- Do… believe the individual disclosing. Listen to their experience and reassure that it is in no way their fault. Provide validation and put the power back in their hands.
- Do… discuss options and other forms of support. Help the survivor to understand the difference between confidential and non-confidential resources.
- Do… encourage them to seek medical attention and/or counseling, IF they are open to the idea. Emphasize the importance of taking care of mental and physical health.
- Do… take care of yourself. This can be a very intensive, draining process. Remember that you do not have to serve as the only resource to the survivor. Ask for help if you need it.
- Do not… share the survivor’s story without their permission. This trauma is personal, and only the survivor should be sharing their story, unless permission has been explicitly stated, or you are legally obligated to.
- Do not… tell the survivor what to do. An act of sexual violence is centered in the objectification of the victim. Instructing a survivor on what they should or should not do takes more power away from the victim, and dictating their actions also removes the survivors voice.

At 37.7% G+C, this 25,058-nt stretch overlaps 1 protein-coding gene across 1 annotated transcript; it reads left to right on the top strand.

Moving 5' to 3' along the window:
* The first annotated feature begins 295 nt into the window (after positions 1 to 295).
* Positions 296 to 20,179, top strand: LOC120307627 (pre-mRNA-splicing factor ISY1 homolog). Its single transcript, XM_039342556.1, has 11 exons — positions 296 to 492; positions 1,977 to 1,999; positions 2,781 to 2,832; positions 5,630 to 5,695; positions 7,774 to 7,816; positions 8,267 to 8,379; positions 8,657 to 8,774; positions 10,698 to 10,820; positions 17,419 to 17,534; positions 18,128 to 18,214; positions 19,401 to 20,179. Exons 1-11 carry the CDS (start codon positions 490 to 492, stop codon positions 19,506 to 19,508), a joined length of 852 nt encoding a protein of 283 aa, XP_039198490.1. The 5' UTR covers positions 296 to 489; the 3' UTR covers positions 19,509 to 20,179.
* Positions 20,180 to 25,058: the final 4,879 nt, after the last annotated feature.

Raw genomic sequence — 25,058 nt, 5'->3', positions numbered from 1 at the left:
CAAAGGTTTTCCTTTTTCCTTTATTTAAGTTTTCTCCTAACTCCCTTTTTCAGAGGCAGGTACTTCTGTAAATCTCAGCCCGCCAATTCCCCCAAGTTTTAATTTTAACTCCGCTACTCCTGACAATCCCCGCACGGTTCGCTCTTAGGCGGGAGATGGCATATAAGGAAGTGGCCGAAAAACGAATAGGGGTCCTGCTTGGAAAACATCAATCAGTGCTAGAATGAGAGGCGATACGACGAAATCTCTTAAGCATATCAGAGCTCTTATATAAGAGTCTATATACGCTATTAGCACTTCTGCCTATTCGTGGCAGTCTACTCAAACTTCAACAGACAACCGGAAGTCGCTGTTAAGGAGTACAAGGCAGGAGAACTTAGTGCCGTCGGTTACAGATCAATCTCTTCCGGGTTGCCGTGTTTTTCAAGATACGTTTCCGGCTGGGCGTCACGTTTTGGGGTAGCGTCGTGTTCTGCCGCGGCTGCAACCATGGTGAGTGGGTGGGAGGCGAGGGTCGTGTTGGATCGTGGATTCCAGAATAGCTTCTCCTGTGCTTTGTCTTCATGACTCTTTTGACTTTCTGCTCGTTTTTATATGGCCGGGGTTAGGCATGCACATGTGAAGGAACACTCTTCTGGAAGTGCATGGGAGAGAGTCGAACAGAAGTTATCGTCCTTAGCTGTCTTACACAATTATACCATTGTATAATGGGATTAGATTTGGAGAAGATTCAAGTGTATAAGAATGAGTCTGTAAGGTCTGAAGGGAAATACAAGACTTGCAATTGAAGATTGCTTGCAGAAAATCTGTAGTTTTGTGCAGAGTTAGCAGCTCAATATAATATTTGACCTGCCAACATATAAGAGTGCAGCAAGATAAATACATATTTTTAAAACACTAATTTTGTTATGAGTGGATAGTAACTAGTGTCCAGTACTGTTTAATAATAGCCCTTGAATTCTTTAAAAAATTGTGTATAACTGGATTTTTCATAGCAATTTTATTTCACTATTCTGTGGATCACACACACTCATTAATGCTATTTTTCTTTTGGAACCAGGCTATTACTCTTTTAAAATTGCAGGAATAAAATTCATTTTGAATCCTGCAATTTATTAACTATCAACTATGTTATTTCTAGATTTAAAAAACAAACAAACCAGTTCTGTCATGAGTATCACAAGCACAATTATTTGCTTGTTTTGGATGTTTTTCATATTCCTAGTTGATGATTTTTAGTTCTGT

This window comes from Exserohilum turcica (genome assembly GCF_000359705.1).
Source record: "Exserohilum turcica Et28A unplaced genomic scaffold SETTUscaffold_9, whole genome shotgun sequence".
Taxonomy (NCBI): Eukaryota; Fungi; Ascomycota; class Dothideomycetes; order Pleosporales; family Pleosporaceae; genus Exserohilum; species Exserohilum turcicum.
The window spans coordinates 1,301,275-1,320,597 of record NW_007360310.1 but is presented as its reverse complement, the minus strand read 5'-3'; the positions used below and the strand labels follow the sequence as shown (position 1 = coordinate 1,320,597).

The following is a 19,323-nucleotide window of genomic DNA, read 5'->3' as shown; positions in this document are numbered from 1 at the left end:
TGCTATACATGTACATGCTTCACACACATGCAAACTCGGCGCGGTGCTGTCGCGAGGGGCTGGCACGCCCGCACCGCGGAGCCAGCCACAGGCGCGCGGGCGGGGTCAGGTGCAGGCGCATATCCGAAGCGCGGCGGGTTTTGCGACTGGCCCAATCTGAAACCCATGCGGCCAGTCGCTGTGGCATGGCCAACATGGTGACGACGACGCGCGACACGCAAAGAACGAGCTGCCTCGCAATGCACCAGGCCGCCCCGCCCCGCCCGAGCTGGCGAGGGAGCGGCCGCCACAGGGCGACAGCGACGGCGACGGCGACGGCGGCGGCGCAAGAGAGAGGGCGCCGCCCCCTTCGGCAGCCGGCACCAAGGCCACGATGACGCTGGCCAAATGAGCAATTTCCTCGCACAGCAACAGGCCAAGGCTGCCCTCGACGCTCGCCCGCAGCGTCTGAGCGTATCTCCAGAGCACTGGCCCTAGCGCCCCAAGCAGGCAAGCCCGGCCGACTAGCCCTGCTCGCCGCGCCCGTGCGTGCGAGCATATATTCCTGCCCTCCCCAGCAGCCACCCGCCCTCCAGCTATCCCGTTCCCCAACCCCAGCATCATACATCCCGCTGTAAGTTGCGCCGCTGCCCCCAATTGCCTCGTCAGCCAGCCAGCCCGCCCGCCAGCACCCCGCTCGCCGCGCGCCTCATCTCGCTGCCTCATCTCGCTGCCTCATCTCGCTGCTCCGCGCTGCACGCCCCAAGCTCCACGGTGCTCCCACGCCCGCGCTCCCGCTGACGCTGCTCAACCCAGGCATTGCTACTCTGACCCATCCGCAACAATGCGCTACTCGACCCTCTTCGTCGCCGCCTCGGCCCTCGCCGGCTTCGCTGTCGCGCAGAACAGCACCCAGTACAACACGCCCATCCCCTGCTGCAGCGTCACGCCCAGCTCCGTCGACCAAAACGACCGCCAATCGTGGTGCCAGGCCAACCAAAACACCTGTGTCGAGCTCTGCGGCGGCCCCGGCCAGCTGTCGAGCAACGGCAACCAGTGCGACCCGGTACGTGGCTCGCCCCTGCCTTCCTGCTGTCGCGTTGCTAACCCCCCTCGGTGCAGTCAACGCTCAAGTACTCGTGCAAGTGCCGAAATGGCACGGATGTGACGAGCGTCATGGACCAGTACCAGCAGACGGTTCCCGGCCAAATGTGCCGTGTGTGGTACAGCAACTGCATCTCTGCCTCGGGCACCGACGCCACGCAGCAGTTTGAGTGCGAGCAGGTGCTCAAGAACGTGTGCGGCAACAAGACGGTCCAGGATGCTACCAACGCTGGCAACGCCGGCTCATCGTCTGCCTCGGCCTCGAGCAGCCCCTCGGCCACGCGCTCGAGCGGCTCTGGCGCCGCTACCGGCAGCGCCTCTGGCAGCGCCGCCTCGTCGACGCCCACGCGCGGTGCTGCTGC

- Do not… minimize the assault, or question the details surrounding the incident. This includes making excuses for the perpetrator, or questioning the amount of time that has passed between the incident and disclosure.
- Do not… appear to be unbothered, or unresponsive to their experience. This creates more feelings of isolation and inadequacy.
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